How Jonathan Anderson Became One Of Fashion’s Most In-Demand Designers
“I know this sounds ridiculous, but recently I’ve been fascinated by the sound the wind makes when it goes through trees,” says Jonathan Anderson in a deep drawl, surprisingly sonorous given the sweet mien his baby-blue eyes and boy-band hair suggest. The Irish designer and I are in the middle of a Zoom call at 7:30am UK time, talking about trees. “It’s the first time I worked out that it’s actually a collective of leaves making the sound, and I thought ‘What would it be like if I were to break that down in music for a show, to take a few sounds we’re familiar with and dissect them into something atmospheric, you know what I mean’?”
The Covid-19 pandemic, while responsible for many horrors, has also provided some unexpected blessings. For the first time in seven years, Anderson is not on the Eurostar headed on his weekly journey from his Victorian home in east London to his Place Saint-Sulpice office in Paris. Instead, like almost everyone in the world, Anderson has spent much of his time in lockdown taking a magnifying glass to his surroundings.
At the age of 36 Anderson is the widely feted creative director of his eponymous label JW Anderson, and of Loewe, the LVMH-owned Spanish heritage brand famed for its supple leather accessories. Few designers helm two brands any longer—the Nineties saw a wave, including John Galliano, Marc Jacobs and the late Karl Lagerfeld—and even fewer manage to sustain the momentum of both.
Instead, Anderson’s accolades continue to stack up year after year. In 2015, he won the top prize in both men’s and womenswear categories at the British Fashion Council awards, an unprecedented feat. He is also a permanent jury member for the LVMH Prize and was named a trustee of the Victoria & Albert Museum by former UK prime minister Theresa May in 2019. To call him an overachiever would be an understatement; he once even described his own ambition as “Machiavellian.” “Of course there’s an obsession to be the best; otherwise, why bother?” he shrugs.
The Importance Of Making
What struck me repeatedly throughout our conversation was Anderson’s hyper-awareness both of his own character and the cultural zeitgeist, forever using his stage to draw attention to the many collaborators and craftsmen behind his work. “It’s imperative after [this pandemic] that we start to better understand how we make things and who makes them and not take them for granted,” he says. “When we know the story of a product that’s made well, we’ll buy things that will last longer.”
For example, at JW Anderson this year, his team has developed a new double-sided fabric for bags that uses 40 recycled bottles each. Traditional fishing basket weavers in England are also being employed to create the label’s upcoming straw totes. At Loewe, Japanese potter Takuro Kuwata—who was a finalist in the 2018 Loewe Craft Prize, a competition Anderson started in 2016 to spotlight artisans around the world—collaborated on Anderson’s forthcoming fall-winter 2020 collection by making bejewelled panels that appear on dresses and bell charms resembling sea urchins on soft clutches.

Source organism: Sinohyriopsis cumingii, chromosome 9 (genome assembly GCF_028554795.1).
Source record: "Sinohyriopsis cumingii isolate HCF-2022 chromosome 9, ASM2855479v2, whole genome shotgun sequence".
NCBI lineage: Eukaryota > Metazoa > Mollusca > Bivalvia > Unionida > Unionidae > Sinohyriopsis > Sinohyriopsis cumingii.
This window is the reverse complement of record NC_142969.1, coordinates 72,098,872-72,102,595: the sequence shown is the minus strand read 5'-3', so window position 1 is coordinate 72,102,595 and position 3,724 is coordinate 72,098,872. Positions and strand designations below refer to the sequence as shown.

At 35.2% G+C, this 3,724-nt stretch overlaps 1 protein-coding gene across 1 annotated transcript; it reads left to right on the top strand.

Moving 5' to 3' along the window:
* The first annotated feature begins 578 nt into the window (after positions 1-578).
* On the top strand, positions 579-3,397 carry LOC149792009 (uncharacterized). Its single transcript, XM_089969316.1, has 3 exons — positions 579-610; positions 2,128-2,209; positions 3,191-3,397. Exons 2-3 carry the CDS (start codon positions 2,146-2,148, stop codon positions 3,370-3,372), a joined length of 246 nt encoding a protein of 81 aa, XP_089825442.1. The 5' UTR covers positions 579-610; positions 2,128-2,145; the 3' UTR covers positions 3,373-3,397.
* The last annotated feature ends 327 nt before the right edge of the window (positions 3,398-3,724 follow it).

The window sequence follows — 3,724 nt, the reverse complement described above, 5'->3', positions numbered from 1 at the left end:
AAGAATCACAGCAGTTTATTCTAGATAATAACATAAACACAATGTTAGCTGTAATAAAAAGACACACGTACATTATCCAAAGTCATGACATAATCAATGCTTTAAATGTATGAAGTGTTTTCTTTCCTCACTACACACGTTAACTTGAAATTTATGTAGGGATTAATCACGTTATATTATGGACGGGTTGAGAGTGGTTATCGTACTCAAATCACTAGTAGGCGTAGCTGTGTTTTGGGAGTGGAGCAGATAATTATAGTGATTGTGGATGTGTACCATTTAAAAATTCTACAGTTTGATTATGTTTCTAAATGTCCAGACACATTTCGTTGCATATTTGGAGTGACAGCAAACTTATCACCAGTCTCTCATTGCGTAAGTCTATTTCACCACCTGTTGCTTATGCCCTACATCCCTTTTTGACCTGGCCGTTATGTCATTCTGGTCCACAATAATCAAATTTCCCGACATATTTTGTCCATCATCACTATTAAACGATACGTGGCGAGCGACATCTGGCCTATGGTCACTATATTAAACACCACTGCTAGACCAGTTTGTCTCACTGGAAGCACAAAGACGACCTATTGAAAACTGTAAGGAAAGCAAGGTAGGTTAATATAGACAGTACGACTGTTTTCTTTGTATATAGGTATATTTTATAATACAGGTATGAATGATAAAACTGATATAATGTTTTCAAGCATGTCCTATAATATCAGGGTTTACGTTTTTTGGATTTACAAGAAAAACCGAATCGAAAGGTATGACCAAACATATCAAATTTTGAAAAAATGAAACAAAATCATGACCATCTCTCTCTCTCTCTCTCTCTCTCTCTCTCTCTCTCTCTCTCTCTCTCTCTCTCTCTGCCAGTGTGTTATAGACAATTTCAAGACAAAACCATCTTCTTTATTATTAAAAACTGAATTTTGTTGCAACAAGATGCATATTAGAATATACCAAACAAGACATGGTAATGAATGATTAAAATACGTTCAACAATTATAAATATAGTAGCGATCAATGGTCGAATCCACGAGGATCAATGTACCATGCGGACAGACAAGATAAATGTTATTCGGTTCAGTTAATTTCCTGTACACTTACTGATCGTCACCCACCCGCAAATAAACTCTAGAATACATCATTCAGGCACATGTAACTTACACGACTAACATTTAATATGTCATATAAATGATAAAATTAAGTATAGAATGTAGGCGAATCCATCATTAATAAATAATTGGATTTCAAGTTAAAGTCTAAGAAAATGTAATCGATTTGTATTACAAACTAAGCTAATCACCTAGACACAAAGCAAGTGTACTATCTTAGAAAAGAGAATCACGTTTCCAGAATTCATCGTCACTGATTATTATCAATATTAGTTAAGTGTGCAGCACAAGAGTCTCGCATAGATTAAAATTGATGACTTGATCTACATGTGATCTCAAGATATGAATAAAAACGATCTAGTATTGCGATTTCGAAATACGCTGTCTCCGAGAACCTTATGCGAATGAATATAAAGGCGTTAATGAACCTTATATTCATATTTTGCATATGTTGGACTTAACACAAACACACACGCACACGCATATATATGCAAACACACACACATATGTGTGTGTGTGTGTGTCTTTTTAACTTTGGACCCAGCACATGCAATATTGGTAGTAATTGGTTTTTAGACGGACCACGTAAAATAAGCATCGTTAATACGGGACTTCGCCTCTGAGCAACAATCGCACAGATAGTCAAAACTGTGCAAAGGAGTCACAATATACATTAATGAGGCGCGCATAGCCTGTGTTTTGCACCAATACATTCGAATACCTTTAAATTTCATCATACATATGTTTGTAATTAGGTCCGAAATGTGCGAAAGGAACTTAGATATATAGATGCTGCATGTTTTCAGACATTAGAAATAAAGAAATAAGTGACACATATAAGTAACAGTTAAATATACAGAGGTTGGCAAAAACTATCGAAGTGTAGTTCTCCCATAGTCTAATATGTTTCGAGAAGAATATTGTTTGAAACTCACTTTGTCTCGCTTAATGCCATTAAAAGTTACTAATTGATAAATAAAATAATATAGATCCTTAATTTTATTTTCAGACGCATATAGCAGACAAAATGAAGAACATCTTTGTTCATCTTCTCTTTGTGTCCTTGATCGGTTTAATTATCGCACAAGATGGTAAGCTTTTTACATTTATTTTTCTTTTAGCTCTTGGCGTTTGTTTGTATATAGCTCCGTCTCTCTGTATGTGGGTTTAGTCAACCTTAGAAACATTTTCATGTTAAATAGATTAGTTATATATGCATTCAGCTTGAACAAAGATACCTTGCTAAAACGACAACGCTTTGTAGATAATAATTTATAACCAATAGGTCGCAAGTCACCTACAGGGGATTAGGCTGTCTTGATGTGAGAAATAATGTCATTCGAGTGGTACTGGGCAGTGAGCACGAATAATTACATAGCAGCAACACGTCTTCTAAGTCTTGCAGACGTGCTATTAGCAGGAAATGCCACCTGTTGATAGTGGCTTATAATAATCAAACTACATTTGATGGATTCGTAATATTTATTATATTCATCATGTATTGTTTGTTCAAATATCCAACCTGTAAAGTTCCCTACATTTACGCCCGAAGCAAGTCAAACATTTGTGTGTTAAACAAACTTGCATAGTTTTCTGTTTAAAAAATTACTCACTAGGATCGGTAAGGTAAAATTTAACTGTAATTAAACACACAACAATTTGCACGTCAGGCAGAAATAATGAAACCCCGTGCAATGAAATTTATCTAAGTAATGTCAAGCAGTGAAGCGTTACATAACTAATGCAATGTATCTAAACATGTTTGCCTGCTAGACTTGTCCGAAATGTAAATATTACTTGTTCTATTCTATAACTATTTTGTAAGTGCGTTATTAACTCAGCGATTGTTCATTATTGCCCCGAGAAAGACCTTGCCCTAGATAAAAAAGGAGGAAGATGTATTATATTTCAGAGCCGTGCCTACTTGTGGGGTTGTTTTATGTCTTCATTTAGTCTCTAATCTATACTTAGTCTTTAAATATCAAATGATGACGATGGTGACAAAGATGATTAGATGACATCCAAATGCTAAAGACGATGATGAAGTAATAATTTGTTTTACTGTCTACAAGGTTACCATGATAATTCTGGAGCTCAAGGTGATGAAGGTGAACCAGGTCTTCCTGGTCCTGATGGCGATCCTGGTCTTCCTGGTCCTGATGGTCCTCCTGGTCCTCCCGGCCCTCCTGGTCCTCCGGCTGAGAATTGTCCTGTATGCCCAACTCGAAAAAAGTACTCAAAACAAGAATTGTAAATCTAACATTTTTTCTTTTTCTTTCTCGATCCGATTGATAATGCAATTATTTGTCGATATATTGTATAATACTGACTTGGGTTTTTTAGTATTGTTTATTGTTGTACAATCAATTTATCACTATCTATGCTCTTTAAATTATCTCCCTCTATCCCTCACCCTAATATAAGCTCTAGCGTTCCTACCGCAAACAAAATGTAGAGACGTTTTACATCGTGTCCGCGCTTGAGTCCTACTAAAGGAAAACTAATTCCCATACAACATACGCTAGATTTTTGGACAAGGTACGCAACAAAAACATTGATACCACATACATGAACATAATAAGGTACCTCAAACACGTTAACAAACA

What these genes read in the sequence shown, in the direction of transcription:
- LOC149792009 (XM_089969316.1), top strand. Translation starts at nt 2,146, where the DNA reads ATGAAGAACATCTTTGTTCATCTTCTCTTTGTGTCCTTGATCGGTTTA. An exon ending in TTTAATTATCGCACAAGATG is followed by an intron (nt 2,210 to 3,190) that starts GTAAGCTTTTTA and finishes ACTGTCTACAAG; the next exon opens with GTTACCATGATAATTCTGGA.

Anderson’s fascination with craft in all its forms, be it knitting, weaving or woodwork, is well-documented, but ceramics is by far his favourite, and he is an avid collector of bowls, figurines and buttons by the likes of Hans Coper and Lucie Rie. “Pottery is a kind of physical output where you have to connect the brain to the hand in a very technical way,” says Anderson, who launches into a stream of consciousness when impassioned. “It’s a difficult skill and such a tangible kind of art; it speaks to me.”
In defiance of the current offerings in fashion that, like sushi, seem to only come in two varieties—either very expensive or very cheap—the designer has become known for creating well-made pieces with an everyday ease and prices that are not quite so eye-popping as those of most luxury brands. It’s not so far-fetched, then, that he found a natural partner in Uniqlo in 2017. Anderson says he admires Tadashi Yanai, president of Fast Retailing, the parent company of Uniqlo, for his meticulousness and determined vision of balancing quality and affordability. He lauds Yanai as “one of the most inspiring people I’ve met in this industry”.
From The Mundane To The Fantastic
“I loved that I was able to make something my sister, who’s a pharmacist, can afford, because not everyone can spend 1,000 euros on a bag,” says Anderson, who alternates between black, white and grey Uniqlo T-shirts and plain jeans as his daily uniform.
“As a boy, and this was before Uniqlo existed, I bought all my clothes at Marks & Spencer,” he laughs, his Northern Irish twang flitting in and out of his speech. “I’m not very good at dressing up. When I do, I look silly.” Quite the contrast to the statement pieces which comprise most of his collections, I point out. “I think if I were statement, it’d be very difficult to produce statement,” he says. “I think you need to have a certain neutrality to explore fantasy, you know what I mean?”
Anderson grew up in Magherafelt, Northern Ireland and was raised by his mother, who was a schoolteacher, and father, who was the captain of the Irish rugby team, amid a dark period of chaos and car bombings in the Eighties and Nineties. U2’s Sunday Bloody Sunday might as well have been the soundtrack of his youth, so Anderson had to rely on escapism to buoy him through this sombre childhood, an element that continues to be found throughout his work today (Loewe’s hedonistic, tie-dye-splattered Paula’s Ibiza capsules, inspired by memories from his family’s vacations, are case in point).